Resources

Terms and Definitions

Every term you will encounter during your quest for reserve knowledge can be found below, in alphabetical order.

100% Funded – see Fully Funded Balance (FFB), located in “Component Identification Report”.

Basis Cost – the estimated unit (of measurement basis) replacement cost.

Cash Flow Method – a method of developing a reserve funding plan where contributions to the reserve fund are designed to offset the variable annual expenditures from the reserve fund.  Different reserve funding plans are tested against the anticipated schedule of reserve expenses until the desired funding goal is achieved.

Contingency Fund – typically 3.0% to 5.0% of annual reserve allocation may be established to pay for incidental and miscellaneous reserve expenditures (optional).

Current Replacement Cost (estimated) – the total estimated cost of a component’s replacement or long-term maintenance action at the time of the study. This amount is calculated by multiplying the measurement basis quantity times the basis cost.

Davis-Stirling Common Interest Development Act – the name for the sections of the California Civil Code (1350 through 1376) that are the framework for the operation and management of common interest developments in California.

Fully Funded Balance (FFB) – total accrued depreciation.  This number is calculated for each reserve component, then summed together for a total dollar value.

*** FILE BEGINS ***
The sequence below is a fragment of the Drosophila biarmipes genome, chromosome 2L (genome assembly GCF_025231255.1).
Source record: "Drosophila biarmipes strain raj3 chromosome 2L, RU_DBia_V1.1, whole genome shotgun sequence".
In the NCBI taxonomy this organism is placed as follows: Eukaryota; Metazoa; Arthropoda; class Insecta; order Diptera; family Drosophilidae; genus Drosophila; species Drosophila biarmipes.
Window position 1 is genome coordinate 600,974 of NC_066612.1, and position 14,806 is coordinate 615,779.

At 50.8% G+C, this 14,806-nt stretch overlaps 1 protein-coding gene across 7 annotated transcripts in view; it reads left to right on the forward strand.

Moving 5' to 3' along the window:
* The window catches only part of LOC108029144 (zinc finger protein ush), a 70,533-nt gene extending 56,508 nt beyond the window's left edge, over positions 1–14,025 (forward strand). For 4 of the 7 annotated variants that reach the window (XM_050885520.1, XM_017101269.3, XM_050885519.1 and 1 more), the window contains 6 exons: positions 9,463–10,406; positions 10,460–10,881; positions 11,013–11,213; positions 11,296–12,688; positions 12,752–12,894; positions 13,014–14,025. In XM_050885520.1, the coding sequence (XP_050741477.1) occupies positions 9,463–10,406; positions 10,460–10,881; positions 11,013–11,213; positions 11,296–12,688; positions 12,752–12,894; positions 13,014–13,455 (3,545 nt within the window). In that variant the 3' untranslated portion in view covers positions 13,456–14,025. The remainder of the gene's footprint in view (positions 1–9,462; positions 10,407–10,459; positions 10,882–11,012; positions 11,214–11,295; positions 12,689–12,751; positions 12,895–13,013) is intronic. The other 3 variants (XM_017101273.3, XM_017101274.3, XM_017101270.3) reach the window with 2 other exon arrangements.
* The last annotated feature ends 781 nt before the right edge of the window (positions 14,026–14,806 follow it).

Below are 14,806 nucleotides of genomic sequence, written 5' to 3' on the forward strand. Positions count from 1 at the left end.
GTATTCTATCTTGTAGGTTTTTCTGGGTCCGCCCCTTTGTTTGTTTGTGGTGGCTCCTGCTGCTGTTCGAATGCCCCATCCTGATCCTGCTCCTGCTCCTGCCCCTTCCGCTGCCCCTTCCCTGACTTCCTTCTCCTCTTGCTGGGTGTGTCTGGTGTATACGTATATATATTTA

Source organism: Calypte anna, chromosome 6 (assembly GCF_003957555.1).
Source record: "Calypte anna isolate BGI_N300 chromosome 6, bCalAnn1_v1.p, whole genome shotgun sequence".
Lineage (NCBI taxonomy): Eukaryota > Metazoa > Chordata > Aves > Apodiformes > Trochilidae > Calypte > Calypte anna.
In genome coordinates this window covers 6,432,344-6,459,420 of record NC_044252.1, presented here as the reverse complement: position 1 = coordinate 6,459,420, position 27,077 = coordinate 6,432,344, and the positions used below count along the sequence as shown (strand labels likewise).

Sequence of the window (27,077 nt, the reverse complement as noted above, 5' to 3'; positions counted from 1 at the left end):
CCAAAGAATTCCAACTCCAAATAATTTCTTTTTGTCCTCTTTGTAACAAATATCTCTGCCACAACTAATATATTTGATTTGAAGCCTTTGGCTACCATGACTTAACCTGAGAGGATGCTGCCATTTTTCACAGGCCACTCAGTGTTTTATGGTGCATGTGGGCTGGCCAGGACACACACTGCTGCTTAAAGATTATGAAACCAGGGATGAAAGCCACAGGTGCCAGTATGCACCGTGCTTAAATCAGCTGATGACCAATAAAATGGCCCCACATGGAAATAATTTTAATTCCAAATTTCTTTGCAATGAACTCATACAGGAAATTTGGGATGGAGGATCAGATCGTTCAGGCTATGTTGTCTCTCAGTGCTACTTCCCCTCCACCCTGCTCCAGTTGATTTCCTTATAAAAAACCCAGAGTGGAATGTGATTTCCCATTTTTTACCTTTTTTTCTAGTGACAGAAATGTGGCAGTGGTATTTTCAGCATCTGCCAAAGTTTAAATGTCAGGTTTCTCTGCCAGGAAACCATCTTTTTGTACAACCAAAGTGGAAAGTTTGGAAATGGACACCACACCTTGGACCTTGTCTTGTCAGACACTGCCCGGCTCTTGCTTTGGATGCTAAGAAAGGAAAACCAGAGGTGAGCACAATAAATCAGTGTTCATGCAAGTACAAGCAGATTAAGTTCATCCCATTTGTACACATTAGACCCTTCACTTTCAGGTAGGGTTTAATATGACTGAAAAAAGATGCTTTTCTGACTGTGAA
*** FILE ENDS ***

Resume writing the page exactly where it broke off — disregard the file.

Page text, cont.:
Expressed as FFB = (Current Replacement Cost) x (Estimated Used Life) / (Estimated Full Life)

Full Life (estimated) – the original estimate of a period of time that a component will last before major long-term maintenance or replacement is required.

Funding Goals – there are four basic categories of funding plan goals:

Þ    Baseline Funding – establishing a reserve-funding goal of keeping the reserve cash balance above zero.

Þ    Full Funding – setting a reserve-funding goal of attaining and maintaining reserves at or near 100% funded.

Þ    Statutory Funding – establishing a reserve-funding goal of setting aside the specific minimum amount of reserves required by local statutes.

Þ    Threshold Funding – establishing a reserve-funding goal of keeping the reserve balance above a specified dollar or percent funded amount.

Future Replacement Cost (estimated) – the current replacement cost multiplied by an inflation factor (compounded annually).

Level I Reserve Study – is considered a full study, it consists of:

Þ    Component Inventory – quantification and verification of the reserve components.

Þ    Condition Assessment – the task of evaluating the current condition of the component based on observed or reported conditions.

Þ    Life and Valuation Estimates – the task of estimating Full Life, Remaining Life and repair and replacement costs for the components.

Þ    Fund Status – status of the reserve fund as compared to an established benchmark such as percent funding.

Þ    Funding Plan – an Association’s plan to provide income to the reserve fund to offset anticipated expenditures from that fund.

Level II Reserve Study – is considered an update (on-site) study, it consists of: